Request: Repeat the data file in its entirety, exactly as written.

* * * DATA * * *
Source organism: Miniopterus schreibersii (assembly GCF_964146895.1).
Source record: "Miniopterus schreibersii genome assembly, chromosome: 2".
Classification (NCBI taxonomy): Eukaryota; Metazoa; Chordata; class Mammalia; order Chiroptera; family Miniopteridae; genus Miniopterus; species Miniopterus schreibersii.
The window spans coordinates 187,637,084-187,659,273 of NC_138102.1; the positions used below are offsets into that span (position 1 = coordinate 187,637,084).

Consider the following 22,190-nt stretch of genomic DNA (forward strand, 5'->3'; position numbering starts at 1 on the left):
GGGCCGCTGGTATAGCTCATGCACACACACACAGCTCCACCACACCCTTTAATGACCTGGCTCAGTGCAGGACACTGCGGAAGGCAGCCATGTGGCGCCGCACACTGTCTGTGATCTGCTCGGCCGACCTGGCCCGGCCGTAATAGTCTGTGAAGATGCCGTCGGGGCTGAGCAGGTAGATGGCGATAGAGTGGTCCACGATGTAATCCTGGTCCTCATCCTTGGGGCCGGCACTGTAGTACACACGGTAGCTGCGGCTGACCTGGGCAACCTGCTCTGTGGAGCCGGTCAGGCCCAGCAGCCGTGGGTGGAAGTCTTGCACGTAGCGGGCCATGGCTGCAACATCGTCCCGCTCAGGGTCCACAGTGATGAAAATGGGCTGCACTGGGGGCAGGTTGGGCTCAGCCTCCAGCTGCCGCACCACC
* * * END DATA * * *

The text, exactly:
Source organism: Miniopterus schreibersii (assembly GCF_964146895.1).
Source record: "Miniopterus schreibersii genome assembly, chromosome: 2".
Classification (NCBI taxonomy): Eukaryota; Metazoa; Chordata; class Mammalia; order Chiroptera; family Miniopteridae; genus Miniopterus; species Miniopterus schreibersii.
The window spans coordinates 187,637,084-187,659,273 of NC_138102.1; the positions used below are offsets into that span (position 1 = coordinate 187,637,084).

Consider the following 22,190-nt stretch of genomic DNA (forward strand, 5'->3'; position numbering starts at 1 on the left):
GGGCCGCTGGTATAGCTCATGCACACACACACAGCTCCACCACACCCTTTAATGACCTGGCTCAGTGCAGGACACTGCGGAAGGCAGCCATGTGGCGCCGCACACTGTCTGTGATCTGCTCGGCCGACCTGGCCCGGCCGTAATAGTCTGTGAAGATGCCGTCGGGGCTGAGCAGGTAGATGGCGATAGAGTGGTCCACGATGTAATCCTGGTCCTCATCCTTGGGGCCGGCACTGTAGTACACACGGTAGCTGCGGCTGACCTGGGCAACCTGCTCTGTGGAGCCGGTCAGGCCCAGCAGCCGTGGGTGGAAGTCTTGCACGTAGCGGGCCATGGCTGCAACATCGTCCCGCTCAGGGTCCACAGTGATGAAAATGGGCTGCACTGGGGGCAGGTTGGGCTCAGCCTCCAGCTGCCGCACCACC